Within less than three weeks after the four allies crossed their frontiers, they had advanced well into Macedonia, driven the Turks to flight, captured Prishtina and Kumanovo, routed the Turks at Kirk-Kilisseh, invested Adrianople, and sent the main body of the Turkish army back upon the Tehatalja forts, which formed the last main line of their defenses on the way to Constantinople. Altho the first act of war had not occurred until October 9, the allies, by the end of the month, had practically possest themselves of all Macedonia and the Bulgarians were holding the main Turkish army behind fortified lines within fifty miles of Constantinople, and seemed in fair way to enter the city itself.

This extraordinary success caused the greatest surprize in western Europe. It was now seen that the press had for years overestimated the military strength of Turkey and belittled that of the Balkan States. The powers still continued to make inefficient efforts for peace. M. Poincaré, for France, offered early in November, 1912, a proposal that the powers pledge themselves to “territorial disintercstedness,” but this did not meet with favor from the Triple Alliance. Austria-Hungary now became a cause of much apprehension. Her government had several times announced its intention of taking all necessary steps to protect her territorial interests. She was known to be hostile to any movement that should extend Servia down to the Adriatic, or, by imposing a barrier of Slavic States, should cut Austria off from the road to Salonica. Toward the end of November, Sir Edward Grey proposed that representatives of the powers be authorized to confer on the situation at some European capital. This was acceptedby the powers and London was designated as the place for conferences.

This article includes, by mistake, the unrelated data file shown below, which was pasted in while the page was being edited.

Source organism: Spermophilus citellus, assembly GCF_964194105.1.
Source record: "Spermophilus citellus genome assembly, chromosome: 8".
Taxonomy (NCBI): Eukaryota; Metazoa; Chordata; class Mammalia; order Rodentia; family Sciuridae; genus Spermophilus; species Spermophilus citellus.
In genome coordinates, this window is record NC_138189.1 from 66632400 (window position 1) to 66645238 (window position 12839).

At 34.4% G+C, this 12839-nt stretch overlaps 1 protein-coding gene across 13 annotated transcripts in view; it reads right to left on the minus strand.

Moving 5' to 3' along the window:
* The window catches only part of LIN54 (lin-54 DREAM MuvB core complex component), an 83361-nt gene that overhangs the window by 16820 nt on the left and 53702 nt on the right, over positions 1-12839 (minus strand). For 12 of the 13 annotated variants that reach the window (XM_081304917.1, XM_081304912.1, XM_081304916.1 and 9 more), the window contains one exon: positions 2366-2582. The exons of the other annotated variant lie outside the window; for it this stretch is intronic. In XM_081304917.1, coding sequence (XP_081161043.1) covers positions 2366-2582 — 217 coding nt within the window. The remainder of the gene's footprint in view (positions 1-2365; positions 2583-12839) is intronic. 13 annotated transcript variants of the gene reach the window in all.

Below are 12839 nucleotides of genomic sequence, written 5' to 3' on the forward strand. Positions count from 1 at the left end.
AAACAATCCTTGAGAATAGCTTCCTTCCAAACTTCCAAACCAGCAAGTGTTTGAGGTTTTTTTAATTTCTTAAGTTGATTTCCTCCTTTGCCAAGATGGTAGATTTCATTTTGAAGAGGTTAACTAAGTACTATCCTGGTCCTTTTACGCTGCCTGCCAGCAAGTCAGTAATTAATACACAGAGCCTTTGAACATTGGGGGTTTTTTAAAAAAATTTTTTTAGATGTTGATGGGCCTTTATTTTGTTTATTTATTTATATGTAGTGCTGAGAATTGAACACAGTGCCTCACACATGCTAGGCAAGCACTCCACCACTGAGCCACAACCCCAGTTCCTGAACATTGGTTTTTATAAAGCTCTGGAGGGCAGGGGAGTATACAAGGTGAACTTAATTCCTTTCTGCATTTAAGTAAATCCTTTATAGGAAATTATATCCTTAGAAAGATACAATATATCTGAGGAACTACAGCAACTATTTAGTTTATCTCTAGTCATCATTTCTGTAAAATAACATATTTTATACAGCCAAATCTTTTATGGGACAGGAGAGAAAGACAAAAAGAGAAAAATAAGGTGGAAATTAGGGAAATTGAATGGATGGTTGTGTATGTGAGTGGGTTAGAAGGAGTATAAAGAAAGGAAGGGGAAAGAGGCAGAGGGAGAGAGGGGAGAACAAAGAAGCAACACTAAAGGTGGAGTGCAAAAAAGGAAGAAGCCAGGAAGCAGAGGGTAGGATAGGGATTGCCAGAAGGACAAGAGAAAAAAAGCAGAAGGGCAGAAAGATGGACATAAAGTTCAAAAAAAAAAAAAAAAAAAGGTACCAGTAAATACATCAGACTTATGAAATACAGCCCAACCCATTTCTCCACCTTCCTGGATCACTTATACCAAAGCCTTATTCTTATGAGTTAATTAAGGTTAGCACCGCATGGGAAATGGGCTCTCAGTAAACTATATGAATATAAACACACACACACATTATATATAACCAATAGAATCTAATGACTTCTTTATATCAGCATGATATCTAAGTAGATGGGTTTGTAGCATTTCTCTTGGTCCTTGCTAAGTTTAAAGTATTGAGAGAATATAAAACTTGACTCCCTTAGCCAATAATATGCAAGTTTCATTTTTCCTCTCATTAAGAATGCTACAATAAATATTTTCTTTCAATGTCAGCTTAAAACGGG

Notwithstanding these efforts, the outlook for peace remained confused until well past the middle of the year. Fighting went on, and some of it after articles of peace had actually been signed by all the contestants except Greece. Worse than all, the allies began to fight one another and Roumania, heretofore a non-combatant, invaded Bulgaria, and almost reached her capital. Turkey, seeing her opportunity, recaptured Adrianople.

It was not until October, 1913, that something definite as to actual peace and an arrangement of new boundaries was arrived at. Articles of peace between Turkey and Greece, however, were not signed until November 13. By the end of the year, the new boundaries had been fixt. They gave to Turkey a small part of her former European territory, but this included only Constantinople, Adrianople and lands about them, distant, perhaps, one hundred miles from the Bosporus. All the remainder of her former large domain, except Albania, was awarded to Bulgaria, Servia, and Greece.

Bulgaria’s new lands reach down to the Aegean Sea, along which they extend from the Turkish boundary westward to Kavala. This is a mountainous region and has no harbor worthy of the name. From Kavala westward, Greece obtained a long-coveted part of her ancient Macedonian do-main, including the important port of Salonica, and the province of Janina, her northern boundary running southwest to the Adriatic, at a point opposite Corfu. Servia gained to the south of her old domain a territory nearly as large as the old. It includes her ancient capital Uskup. The new boundary of Albania, which becomes an independent kingdom, was placed for decision in the hands of a commission, and so was the disposition of certain islands in the Aegean Sea, that had been captured, in part by Greeks and in part by Italians in the Tripolitan War.